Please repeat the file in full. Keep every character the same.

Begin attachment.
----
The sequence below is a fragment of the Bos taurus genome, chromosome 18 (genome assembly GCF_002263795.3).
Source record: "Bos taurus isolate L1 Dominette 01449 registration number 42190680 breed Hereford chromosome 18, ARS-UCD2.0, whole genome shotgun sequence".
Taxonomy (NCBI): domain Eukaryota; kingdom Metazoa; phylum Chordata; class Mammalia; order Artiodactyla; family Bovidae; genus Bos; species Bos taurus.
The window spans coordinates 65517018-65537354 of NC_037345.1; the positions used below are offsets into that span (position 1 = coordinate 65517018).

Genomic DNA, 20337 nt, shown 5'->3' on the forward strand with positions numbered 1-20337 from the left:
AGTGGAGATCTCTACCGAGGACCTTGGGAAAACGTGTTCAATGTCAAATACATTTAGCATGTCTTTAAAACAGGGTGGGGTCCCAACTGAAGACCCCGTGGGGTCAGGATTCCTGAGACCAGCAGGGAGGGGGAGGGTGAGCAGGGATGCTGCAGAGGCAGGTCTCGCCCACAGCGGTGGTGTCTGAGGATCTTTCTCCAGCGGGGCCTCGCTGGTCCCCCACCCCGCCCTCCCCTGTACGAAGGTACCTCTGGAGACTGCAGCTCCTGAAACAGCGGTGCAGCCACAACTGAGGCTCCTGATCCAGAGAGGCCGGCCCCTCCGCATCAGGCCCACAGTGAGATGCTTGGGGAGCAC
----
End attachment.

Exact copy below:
The sequence below is a fragment of the Bos taurus genome, chromosome 18 (genome assembly GCF_002263795.3).
Source record: "Bos taurus isolate L1 Dominette 01449 registration number 42190680 breed Hereford chromosome 18, ARS-UCD2.0, whole genome shotgun sequence".
Taxonomy (NCBI): domain Eukaryota; kingdom Metazoa; phylum Chordata; class Mammalia; order Artiodactyla; family Bovidae; genus Bos; species Bos taurus.
The window spans coordinates 65517018-65537354 of NC_037345.1; the positions used below are offsets into that span (position 1 = coordinate 65517018).

Genomic DNA, 20337 nt, shown 5'->3' on the forward strand with positions numbered 1-20337 from the left:
AGTGGAGATCTCTACCGAGGACCTTGGGAAAACGTGTTCAATGTCAAATACATTTAGCATGTCTTTAAAACAGGGTGGGGTCCCAACTGAAGACCCCGTGGGGTCAGGATTCCTGAGACCAGCAGGGAGGGGGAGGGTGAGCAGGGATGCTGCAGAGGCAGGTCTCGCCCACAGCGGTGGTGTCTGAGGATCTTTCTCCAGCGGGGCCTCGCTGGTCCCCCACCCCGCCCTCCCCTGTACGAAGGTACCTCTGGAGACTGCAGCTCCTGAAACAGCGGTGCAGCCACAACTGAGGCTCCTGATCCAGAGAGGCCGGCCCCTCCGCATCAGGCCCACAGTGAGATGCTTGGGGAGCAC